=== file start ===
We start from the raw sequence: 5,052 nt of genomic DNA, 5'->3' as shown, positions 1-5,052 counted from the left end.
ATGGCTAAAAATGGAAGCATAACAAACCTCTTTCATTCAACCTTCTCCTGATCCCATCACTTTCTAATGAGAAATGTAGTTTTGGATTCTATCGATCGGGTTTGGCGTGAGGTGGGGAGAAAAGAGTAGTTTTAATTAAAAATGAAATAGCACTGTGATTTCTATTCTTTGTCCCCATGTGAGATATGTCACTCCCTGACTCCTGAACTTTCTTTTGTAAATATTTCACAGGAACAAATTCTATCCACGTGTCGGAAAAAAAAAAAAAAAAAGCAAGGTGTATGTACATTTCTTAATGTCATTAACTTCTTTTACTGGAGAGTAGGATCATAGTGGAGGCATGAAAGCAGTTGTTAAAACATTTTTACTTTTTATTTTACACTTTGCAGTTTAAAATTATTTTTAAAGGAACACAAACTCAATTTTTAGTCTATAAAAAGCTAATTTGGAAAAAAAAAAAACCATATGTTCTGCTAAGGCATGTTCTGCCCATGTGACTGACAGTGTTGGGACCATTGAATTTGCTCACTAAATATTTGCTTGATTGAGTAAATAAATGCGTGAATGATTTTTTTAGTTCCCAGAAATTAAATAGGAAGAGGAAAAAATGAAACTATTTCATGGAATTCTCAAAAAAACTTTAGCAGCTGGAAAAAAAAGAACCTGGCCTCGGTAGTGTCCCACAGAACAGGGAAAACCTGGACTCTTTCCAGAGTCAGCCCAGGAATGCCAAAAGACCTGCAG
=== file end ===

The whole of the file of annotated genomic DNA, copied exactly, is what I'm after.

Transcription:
We start from the raw sequence: 5,052 nt of genomic DNA, 5'->3' as shown, positions 1-5,052 counted from the left end.
ATGGCTAAAAATGGAAGCATAACAAACCTCTTTCATTCAACCTTCTCCTGATCCCATCACTTTCTAATGAGAAATGTAGTTTTGGATTCTATCGATCGGGTTTGGCGTGAGGTGGGGAGAAAAGAGTAGTTTTAATTAAAAATGAAATAGCACTGTGATTTCTATTCTTTGTCCCCATGTGAGATATGTCACTCCCTGACTCCTGAACTTTCTTTTGTAAATATTTCACAGGAACAAATTCTATCCACGTGTCGGAAAAAAAAAAAAAAAAAGCAAGGTGTATGTACATTTCTTAATGTCATTAACTTCTTTTACTGGAGAGTAGGATCATAGTGGAGGCATGAAAGCAGTTGTTAAAACATTTTTACTTTTTATTTTACACTTTGCAGTTTAAAATTATTTTTAAAGGAACACAAACTCAATTTTTAGTCTATAAAAAGCTAATTTGGAAAAAAAAAAAACCATATGTTCTGCTAAGGCATGTTCTGCCCATGTGACTGACAGTGTTGGGACCATTGAATTTGCTCACTAAATATTTGCTTGATTGAGTAAATAAATGCGTGAATGATTTTTTTAGTTCCCAGAAATTAAATAGGAAGAGGAAAAAATGAAACTATTTCATGGAATTCTCAAAAAAACTTTAGCAGCTGGAAAAAAAAGAACCTGGCCTCGGTAGTGTCCCACAGAACAGGGAAAACCTGGACTCTTTCCAGAGTCAGCCCAGGAATGCCAAAAGACCTGCAG